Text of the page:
In simple terms, create a pre-order hype if you are going to launch a new product. Even if you have the idea, pre-selling is a much better tactic than waiting for the product to be completed so you can unveil and sell it.
Come to think of it this way, the visitor response to the pre-selling can give you an idea of how well the launch would be received. You can plan your production accordingly instead of manufacturing in bulk that may or may not be sold. Pre-selling can give you a better insight there.
That being said, pre-selling is also a great way to build up your Shopify email list, because it creates an added element of curiosity. Everyone likes new products and visitors and customers are no different. Further, if you add an element of exclusivity, you have already won a subscription.
A good way to do this would be by having a pre-sell landing page.
Take a look at this Glossy Box pre-sell subscription nudge.
One of the most important parts of building a Shopify email list is knowing your target audience. If you know what makes them click you have won half the battle. A great way to get them to register in your store and also get to know them better is by hosting a digital event.
For instance, take a look at this invite for a launch by Bhu Events. A simple example, all they do is invite the visitors to know more about the product, and at the same time collect their email ids. Now, whether or not they attend the event, they have subscribed.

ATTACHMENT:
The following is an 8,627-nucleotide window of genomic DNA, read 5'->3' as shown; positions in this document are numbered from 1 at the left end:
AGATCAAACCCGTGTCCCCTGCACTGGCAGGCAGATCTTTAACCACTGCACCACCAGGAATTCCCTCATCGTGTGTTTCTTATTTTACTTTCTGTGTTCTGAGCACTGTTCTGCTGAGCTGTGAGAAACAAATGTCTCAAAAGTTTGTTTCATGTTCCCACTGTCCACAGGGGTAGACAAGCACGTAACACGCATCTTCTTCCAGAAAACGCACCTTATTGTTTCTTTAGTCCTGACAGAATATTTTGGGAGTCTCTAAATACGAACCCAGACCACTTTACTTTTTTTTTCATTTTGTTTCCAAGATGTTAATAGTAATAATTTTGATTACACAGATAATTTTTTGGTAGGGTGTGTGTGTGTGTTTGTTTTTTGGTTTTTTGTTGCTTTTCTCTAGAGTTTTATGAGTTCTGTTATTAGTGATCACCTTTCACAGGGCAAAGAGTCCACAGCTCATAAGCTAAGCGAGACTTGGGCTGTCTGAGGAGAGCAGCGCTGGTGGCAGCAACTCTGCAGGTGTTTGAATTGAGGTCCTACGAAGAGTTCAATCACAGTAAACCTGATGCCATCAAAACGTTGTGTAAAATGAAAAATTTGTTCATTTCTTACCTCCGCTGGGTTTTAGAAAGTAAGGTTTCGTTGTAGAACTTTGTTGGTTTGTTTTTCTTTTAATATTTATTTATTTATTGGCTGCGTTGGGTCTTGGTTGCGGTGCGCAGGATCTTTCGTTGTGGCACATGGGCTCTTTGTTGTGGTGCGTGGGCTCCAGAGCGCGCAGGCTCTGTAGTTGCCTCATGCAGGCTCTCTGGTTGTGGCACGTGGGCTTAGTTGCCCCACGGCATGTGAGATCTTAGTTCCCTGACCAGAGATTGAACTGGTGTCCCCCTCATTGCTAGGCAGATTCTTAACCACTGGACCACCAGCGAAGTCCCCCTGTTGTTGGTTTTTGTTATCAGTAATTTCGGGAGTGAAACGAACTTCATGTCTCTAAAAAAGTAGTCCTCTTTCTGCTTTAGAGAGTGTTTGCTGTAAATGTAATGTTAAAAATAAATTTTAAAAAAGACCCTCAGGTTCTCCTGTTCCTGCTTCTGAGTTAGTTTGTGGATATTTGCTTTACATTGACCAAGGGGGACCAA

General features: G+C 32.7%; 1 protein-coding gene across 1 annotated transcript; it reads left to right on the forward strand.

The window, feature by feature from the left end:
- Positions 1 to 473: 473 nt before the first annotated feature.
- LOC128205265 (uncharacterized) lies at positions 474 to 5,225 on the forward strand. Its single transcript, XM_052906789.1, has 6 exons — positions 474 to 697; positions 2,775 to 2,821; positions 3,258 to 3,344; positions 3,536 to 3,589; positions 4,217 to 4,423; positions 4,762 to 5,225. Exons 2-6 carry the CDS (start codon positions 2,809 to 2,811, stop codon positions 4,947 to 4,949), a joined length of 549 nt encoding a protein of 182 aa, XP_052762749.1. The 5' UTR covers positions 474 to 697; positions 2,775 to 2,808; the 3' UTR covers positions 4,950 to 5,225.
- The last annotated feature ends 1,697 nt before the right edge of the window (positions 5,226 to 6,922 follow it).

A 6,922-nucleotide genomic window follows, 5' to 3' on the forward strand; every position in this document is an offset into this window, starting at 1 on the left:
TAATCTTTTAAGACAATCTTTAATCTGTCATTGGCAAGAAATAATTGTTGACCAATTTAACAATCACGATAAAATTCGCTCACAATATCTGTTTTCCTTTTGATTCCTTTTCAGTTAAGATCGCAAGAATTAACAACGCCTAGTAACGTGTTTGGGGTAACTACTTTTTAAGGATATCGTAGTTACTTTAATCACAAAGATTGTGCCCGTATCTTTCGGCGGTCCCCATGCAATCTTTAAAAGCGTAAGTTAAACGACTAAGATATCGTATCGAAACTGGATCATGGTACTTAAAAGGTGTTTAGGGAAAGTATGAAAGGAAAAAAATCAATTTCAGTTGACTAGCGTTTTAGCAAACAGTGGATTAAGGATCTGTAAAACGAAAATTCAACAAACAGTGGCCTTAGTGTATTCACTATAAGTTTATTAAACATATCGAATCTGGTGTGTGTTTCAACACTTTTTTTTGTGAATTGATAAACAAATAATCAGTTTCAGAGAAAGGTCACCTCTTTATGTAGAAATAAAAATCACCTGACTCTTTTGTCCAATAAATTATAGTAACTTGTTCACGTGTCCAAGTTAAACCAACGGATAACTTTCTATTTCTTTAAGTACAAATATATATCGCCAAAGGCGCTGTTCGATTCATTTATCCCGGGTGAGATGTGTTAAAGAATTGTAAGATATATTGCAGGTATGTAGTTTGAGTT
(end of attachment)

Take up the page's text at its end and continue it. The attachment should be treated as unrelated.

Surveys are always helpful and never out of fashion when it comes to selling a product. It is also a great way to stay in touch with your customers and give them a nudge if you feel they are slipping away.
You can do the same with your website visitors as well to get them to subscribe, giving you a chance to get to know them as well.
Take a look at this example. It is a subtle way of addressing the pain point of the visitor, thereby encouraging them to subscribe. No push, nothing, just a simple way of getting to grow your email list.
Look around, nearly everyone you know is on Facebook. In fact, an average US adult spends at least 38 minutes every day on the app, whereas adolescents spend at least 3 hours. Facebook groups are a great way to connect with your potential subscribers and customers.
Engage with the members of the group by sharing interesting content, your experiences, and interactive content. The goal is to win their trust and not push links that straight up ask for their commitment.
Once you become an active member of the groups, start to subtly share links to your subscription or sales pages with those members who want to know more about you.
Customize and personalize your content depending on the tone and demographics of the group.
Post and then wait. If done right, you can get a lot of subscribers via Facebook groups.